This week’s House Call is really a personal confession! I’ve long struggled with being a “nice-a-holic,” which in a backward kind of way is actually a form of lying – kind of like when your mouth says yes and your heart says no.
“What does this have to do with being healthier, Dr. Hyman?” you might ask.
In a word: Everything.
If you want to be truly healthy, you MUST stop this pattern immediately.
Fear underlies this false niceness. When I say “yes” yet mean “no,” when I keep my mouth shut when I feel disappointed, when I don’t hold people accountable for things they agreed to do, it makes me unhappy.
I sleep poorly. I feel irritated or angry. That creates stress, which makes me feel tired and icky, creating more complications.
When I’m not honest, I create a war within myself and create conflict around me. I deprive myself, and everyone around me, of authentic, profound relationships.
This might play out a number of different ways. Take this scenario, for example…
In my business, I ask someone on my team to do something. And sometimes, I might not be clear on what I need, or I might be asking the wrong person. Regardless, I am disappointed by the resulting work product, and I could react in a few different ways.
I might say, “Hey, this is a good start, but I really need it to be like this and go work on it until it is right.” That would be the authentic way to approach this issue.
What I often do is take the “nice” way. I don’t say anything, put on a fake smile, mumble under my breath, do the work myself, and become a “hero” in my mind – all the while, harbor resentment toward the team member and feel dissatisfied with my own actions.
When I do that, I undermine what I really want. I don’t give people a chance to show up, reveal their best assets, or deal with the consequences of them not being right for the job.
Here’s another “nice-a-holic” scenario. A few years ago my son moved home. I didn’t give him a budget and subsequently discovered he was spending more than he really should.
I could have approached this several different ways, but falling into the “nice-a-holic” mentality meant I tolerated the over-spending while tiptoeing around the real problem and subsequently complaining to anyone who listened.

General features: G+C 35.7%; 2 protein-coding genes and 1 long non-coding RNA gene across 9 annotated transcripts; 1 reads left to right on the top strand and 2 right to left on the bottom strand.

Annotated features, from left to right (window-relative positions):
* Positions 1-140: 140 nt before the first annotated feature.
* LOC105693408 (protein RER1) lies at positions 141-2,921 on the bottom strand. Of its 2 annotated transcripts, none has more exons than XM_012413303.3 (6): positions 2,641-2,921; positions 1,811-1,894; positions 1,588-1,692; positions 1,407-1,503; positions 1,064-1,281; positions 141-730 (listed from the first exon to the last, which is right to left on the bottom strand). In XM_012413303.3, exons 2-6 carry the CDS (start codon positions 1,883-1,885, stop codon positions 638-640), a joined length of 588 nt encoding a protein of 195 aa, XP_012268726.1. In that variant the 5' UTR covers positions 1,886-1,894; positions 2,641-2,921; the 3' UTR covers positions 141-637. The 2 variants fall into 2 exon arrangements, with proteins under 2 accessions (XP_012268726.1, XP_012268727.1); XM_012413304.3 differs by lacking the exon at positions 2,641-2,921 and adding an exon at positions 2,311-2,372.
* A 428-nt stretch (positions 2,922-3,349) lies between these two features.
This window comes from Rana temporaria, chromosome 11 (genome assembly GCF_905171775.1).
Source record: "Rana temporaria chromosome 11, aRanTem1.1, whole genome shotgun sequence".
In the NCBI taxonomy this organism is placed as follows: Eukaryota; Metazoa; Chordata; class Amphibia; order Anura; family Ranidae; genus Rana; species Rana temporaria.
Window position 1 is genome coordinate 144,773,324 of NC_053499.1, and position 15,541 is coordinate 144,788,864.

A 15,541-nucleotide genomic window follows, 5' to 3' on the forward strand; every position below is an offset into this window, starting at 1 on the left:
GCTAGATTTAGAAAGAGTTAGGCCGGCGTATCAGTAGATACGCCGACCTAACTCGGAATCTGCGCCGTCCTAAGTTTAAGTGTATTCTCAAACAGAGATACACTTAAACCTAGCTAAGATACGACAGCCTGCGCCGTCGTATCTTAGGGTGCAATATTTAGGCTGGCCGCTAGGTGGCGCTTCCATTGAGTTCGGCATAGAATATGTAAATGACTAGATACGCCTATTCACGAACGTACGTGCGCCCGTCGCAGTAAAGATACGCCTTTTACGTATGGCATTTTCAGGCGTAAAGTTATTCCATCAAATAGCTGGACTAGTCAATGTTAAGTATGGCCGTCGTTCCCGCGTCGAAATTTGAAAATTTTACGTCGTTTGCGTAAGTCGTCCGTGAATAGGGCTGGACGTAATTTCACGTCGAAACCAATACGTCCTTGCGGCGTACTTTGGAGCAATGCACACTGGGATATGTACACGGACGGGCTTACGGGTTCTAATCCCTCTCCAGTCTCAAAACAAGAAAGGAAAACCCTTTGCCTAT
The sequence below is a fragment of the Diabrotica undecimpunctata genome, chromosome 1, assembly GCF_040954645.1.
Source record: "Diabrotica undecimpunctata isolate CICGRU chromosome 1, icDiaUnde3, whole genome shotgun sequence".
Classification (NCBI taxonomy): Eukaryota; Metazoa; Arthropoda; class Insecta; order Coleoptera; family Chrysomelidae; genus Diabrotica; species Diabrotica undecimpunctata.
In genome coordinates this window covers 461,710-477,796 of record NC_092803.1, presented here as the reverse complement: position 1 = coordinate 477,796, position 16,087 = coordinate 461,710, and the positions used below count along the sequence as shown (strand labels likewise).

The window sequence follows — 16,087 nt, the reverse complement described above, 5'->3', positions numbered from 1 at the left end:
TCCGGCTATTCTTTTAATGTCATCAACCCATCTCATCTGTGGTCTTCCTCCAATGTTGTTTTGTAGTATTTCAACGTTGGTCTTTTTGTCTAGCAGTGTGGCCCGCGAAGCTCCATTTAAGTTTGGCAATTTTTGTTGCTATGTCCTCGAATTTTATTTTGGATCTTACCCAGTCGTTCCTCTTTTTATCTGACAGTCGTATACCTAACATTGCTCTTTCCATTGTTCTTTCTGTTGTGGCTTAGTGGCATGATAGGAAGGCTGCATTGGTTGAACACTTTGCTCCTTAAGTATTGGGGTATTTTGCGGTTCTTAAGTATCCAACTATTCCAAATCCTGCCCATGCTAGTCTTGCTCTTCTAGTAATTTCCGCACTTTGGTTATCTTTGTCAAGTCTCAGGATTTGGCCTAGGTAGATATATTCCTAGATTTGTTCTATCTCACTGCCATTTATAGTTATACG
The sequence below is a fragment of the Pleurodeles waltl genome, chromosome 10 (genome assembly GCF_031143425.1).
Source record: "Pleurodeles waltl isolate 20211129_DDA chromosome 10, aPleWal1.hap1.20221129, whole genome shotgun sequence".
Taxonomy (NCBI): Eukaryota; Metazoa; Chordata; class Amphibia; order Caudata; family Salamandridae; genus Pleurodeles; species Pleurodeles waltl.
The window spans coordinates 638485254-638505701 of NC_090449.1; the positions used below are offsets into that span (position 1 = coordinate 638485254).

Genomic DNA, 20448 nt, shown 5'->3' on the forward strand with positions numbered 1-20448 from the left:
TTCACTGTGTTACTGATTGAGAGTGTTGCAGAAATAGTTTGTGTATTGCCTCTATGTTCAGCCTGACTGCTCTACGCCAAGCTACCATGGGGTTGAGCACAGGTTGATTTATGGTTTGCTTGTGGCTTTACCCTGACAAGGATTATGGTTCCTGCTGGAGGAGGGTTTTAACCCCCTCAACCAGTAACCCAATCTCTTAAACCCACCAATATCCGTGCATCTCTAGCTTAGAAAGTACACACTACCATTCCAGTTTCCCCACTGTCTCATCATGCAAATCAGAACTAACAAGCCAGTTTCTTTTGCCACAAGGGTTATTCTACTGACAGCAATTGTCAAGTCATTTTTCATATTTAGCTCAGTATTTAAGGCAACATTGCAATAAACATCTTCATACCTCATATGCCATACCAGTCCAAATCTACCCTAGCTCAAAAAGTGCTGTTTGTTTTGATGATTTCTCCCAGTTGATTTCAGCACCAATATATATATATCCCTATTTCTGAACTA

Now, to be fair, I felt remorse that he had lost his job. I didn’t want to create conflict or have him feel bad. Yet not saying anything robbed my son and I of an authentic relationship. Not only was I not parenting very well; I also deprived him of showing up differently and doing the right thing.
I will almost always be “nice” rather than tell the truth, at least until I am ready to explode. Then I’m not so nice.
Being “nice” when you feel unhappy, disappointed, or need to express what you need ultimately becomes a form of lying. Yet I do, and so do many people around me.
This artificial niceness is actually a form of manipulation. I’m trying to manage someone else’s response to my words or behavior, rather than simply saying it like it is and dealing maturely with the fallout.
I work as hard as I can to make things correct, even if they are not. Then I end up being unhappy and frustrated, and the other person doesn’t get that chance to display their best self.
I’ve long struggled to overcome my “nice-a-holic” syndrome. Eventually I asked for help. My life coach from the Handel Group® challenges me, holds me accountable, and shows me where I lie or don’t tell the whole truth.
My life coach helps me navigate my goals and dreams, but she also remains thoroughly committed to helping me hold integrity and be truthful with others and with myself.
Sometimes she helps me practice conversations so I can conduct them without blame or judgment. I can then show up with an authentic kindness, as opposed to an artificial “keep the peace” pretend niceness that creates war inside myself.
When I tell the truth, those in my life know where I stand and how I feel. We can have an authentic, more profound relationship. Ironically, that’s what I tried to create in the first place but with exactly the opposite (incorrect) strategy.
Even though I like my life, I want it to become greater. I want to live and communicate authentically so my heart and my mouth always say the same thing.
Self-change becomes incredibly challenging.
We’ve all been “nice-a-holics” at some point in our lives. Think about just one situation you recall where you fell into that pattern? Looking back, how would you have approached that situation authentically? Share your story below or on my Facebook page.
Wishing you health and happiness,
Mark Hyman, M.D.